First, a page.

consideration in the world : to which assertion I
made no answer, being not exactly prepared to con-
And, when he had related to me his histoiy, he
expressed a desire to know something more of my-
self, whereupon I gave him the outhne of my his-
tory, concluding with saying, " I am now a poor
author, or rather j)hilologist, upon the streets of
London, possessed of many tongues, which I find
of no use in the world."
" Learning without money is anything but de-
sirable," said the Armenian, " as it unfits a man for
humble occupations. It is true that it may occasion-
ally beget him friends; I confess to you that your un-
derstanding something of my language weighs more
with me than the service you rendered me in rescuing
174 WHAT A LANGUAGE. [Ch, XIX.
my pocket-book the other day from the claws of that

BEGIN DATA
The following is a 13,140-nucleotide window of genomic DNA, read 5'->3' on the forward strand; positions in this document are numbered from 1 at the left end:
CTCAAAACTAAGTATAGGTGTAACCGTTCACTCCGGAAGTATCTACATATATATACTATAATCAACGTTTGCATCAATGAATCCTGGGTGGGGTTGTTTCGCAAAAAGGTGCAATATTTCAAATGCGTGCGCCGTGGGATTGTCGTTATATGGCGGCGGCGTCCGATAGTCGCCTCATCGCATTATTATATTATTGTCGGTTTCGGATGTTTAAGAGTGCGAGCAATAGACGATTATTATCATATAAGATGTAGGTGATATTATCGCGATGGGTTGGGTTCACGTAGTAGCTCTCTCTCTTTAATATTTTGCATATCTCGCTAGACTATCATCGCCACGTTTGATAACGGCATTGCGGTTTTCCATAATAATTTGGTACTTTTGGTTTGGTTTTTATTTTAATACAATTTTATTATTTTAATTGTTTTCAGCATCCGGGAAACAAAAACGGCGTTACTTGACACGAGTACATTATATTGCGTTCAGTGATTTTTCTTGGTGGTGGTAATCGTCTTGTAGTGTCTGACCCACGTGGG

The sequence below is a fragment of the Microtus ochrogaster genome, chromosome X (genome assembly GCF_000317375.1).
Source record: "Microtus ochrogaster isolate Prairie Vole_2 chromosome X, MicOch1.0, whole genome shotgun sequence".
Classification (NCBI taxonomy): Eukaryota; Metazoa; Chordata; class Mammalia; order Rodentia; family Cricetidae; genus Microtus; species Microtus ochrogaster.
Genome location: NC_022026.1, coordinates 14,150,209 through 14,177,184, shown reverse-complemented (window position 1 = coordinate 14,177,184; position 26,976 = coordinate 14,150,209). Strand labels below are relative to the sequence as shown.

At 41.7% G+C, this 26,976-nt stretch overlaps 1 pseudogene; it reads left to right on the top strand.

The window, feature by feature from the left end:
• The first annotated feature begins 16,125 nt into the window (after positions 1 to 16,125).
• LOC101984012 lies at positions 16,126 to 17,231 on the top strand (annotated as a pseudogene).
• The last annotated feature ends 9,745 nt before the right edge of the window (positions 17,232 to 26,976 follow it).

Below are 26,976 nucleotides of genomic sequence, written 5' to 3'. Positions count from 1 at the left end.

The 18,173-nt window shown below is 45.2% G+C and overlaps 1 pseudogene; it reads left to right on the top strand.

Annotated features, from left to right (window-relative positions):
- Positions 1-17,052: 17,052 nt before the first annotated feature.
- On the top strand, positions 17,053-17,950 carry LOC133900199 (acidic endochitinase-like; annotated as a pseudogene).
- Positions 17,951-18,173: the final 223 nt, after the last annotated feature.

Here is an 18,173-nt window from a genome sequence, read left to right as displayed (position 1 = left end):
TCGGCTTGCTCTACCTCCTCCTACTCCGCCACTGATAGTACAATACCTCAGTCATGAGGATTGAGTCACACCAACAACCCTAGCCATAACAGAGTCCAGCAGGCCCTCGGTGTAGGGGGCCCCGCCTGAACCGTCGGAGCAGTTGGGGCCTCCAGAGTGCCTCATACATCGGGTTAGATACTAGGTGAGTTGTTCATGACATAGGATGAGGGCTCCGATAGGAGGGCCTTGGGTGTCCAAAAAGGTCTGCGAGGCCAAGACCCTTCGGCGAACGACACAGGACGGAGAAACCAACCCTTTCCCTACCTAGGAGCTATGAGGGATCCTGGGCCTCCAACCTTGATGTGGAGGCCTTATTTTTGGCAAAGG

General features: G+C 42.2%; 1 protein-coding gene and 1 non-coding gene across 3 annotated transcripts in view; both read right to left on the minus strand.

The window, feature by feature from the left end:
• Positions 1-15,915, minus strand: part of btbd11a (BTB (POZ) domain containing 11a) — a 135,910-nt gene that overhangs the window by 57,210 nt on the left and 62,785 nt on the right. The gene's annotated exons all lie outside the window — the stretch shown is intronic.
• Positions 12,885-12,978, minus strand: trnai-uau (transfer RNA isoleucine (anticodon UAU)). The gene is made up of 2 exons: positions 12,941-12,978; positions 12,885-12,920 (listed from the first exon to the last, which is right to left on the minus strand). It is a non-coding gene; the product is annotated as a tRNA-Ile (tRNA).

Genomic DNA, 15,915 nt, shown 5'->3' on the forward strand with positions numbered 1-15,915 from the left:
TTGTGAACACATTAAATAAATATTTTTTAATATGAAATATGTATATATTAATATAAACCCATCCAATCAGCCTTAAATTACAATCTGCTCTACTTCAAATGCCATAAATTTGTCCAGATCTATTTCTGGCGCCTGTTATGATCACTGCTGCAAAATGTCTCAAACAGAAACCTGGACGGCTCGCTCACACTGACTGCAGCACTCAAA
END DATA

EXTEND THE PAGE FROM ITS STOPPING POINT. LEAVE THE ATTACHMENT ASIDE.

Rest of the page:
scoundrel whom I yet hope to see hanged, if not
crucified, notwithstanding there were in that pocket-
hook papers and documents of considerable value.
Yes, that circumstance makes my heart warm
towards you, for I am proud of my language —
as I indeed well may be — what a language, noble
and energetic ! quite original, difiering from all
others both in words and structure."
" You are mistaken," said I, " many languages
resemble the Ai'menian both in structure and words."
" For example ? " said the Armenian.
'' For example ? " said I, " the English."
" The English," said the Armenian ; '' show me
one word in which the EngHsh resembles the Ar-
'' You walk on London Bridge," said I.
" Yes," said the Ai*menian.
" I saw you look over the balustrade the other
'' True," said the Armenian.
" Well, what did you see rushing up tln'ough the
arches with noise and foam ? "
Ch. XIX.] THE TIDE. 175